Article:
The social networking site Facebook has decided to allow users to post video footage of beheadings, reversing a temporary ban on the material.
The videos will be allowed to remain on the site if those posting them are condemning the beheadings, and not celebrating them. Images which “glorify violence” will still be banned.
British Prime Minister David Cameron was among those who condemned the decision.
“It’s irresponsible of Facebook to post beheading videos, especially without a warning. They must explain their actions to worried parents,” he wrote on Twitter.
Facebook allows children as young as 13 to join the site.
The company noted in a statement that it may add warnings regarding beheadings and other graphic content.
“Facebook has long been a place where people turn to share their experiences, particularly when they're connected to controversial events on the ground, such as human rights abuses, acts of terrorism and other violent events. People share videos of these events on Facebook to condemn them,” the statement argued.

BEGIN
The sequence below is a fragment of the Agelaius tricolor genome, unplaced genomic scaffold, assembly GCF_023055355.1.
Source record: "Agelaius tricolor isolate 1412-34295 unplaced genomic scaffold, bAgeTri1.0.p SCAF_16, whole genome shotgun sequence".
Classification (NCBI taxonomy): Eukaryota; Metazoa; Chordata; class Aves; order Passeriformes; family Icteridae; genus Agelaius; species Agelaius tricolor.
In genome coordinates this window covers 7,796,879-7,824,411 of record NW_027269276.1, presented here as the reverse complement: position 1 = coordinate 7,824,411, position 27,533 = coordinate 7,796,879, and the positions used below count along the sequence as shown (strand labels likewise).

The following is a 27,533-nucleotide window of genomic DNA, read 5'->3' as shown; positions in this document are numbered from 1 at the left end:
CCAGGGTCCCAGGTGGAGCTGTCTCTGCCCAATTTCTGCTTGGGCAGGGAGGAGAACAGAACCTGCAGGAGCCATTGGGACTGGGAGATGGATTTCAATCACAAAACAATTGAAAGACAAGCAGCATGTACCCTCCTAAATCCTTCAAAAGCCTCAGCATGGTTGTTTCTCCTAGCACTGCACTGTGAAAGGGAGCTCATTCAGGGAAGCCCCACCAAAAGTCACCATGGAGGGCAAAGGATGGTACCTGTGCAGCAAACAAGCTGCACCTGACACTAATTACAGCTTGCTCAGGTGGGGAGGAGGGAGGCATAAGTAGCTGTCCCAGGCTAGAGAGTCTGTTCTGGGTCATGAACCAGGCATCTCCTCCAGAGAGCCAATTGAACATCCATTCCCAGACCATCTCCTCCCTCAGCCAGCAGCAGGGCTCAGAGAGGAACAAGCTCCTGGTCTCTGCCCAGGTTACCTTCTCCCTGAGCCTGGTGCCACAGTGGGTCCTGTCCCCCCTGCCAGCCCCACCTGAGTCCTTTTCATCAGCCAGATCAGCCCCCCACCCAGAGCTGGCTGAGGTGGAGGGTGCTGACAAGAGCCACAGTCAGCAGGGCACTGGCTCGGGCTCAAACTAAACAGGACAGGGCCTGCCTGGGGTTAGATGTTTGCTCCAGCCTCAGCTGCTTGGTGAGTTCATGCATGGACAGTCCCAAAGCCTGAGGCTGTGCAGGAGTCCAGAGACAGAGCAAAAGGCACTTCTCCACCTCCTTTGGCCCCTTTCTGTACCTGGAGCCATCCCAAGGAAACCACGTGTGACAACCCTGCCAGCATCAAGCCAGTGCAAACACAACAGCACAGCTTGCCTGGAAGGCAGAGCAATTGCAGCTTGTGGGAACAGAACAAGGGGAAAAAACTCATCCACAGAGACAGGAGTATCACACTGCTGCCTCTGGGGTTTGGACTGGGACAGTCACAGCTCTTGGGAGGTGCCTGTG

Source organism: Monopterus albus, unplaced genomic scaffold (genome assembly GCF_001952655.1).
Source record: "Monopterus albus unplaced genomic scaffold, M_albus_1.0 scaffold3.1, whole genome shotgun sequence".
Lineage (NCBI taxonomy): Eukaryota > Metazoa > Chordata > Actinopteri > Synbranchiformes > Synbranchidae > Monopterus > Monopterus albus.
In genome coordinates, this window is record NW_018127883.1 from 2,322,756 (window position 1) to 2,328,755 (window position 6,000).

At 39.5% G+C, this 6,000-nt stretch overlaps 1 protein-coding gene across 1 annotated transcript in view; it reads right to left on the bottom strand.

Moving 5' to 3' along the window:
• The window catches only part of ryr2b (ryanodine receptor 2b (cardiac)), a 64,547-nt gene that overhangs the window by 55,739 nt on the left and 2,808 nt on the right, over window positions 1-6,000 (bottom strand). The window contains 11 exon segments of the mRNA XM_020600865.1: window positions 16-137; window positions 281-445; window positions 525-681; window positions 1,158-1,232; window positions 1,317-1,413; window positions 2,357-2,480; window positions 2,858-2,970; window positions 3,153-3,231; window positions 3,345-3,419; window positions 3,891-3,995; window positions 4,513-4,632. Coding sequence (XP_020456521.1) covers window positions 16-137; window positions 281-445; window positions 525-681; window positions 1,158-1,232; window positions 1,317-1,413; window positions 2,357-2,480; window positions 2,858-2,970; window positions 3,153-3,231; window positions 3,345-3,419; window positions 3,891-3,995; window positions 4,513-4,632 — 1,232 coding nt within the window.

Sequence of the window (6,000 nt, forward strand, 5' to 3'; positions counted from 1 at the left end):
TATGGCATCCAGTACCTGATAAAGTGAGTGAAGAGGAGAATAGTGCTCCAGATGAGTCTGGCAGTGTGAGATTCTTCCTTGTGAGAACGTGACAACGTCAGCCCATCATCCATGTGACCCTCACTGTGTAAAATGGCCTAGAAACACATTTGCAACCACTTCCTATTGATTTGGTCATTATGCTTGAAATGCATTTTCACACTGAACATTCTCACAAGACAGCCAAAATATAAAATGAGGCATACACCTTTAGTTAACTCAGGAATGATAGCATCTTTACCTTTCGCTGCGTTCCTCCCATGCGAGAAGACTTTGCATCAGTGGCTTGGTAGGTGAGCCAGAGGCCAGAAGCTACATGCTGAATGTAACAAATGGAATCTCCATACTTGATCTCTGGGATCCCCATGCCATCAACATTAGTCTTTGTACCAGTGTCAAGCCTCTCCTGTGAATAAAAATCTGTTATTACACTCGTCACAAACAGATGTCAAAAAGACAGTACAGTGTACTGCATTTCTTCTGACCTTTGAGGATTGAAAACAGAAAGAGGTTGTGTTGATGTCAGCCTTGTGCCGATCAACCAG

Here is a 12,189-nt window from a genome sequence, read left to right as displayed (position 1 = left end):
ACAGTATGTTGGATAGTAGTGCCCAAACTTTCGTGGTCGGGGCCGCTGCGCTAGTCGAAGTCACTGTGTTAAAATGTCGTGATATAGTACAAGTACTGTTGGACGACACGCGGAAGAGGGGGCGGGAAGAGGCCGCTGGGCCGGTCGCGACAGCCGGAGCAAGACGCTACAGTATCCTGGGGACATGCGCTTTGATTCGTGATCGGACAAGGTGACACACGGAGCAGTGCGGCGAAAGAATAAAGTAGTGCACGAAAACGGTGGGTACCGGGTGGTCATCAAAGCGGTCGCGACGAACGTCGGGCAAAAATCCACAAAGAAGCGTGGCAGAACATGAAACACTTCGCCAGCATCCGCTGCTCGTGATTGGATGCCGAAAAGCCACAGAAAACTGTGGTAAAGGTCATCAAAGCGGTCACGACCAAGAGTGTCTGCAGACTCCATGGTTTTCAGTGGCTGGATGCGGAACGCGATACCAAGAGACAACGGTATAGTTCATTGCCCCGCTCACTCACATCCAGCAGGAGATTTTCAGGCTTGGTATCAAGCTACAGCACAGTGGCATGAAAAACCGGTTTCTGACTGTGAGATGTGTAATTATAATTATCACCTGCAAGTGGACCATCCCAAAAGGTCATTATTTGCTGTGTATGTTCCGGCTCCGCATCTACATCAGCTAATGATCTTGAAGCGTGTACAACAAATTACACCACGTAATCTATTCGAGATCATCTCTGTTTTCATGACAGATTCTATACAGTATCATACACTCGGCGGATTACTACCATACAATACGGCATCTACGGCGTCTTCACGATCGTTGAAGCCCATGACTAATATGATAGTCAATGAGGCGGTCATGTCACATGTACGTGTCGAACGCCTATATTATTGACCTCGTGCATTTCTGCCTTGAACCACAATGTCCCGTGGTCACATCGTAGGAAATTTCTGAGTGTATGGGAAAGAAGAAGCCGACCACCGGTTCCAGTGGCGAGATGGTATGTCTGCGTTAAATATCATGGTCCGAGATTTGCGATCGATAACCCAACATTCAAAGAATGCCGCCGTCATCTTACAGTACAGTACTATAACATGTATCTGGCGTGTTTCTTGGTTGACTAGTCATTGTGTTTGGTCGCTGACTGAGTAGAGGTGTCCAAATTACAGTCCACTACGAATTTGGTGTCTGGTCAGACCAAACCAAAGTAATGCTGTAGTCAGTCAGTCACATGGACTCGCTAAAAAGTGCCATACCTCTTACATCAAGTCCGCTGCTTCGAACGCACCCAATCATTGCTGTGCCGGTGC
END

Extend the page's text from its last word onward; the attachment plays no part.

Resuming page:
Facebook has been the center of controversy on several occasions. In Israel, the site has taken heat for providing services to senior Iranian leaders despite U.S. sanctions. Facebook has also been criticized for lacking an effective mechanism to stop anti-Semitism on the site, although the company has removed some pages used to spread hate.
Terrorist groups such as Fatah often use Facebook to glorify terrorism, and the Shin Bet, Israel’s internal security service, has warned that terrorists use Facebook and other social networking sites to attempt to entrap Israelis.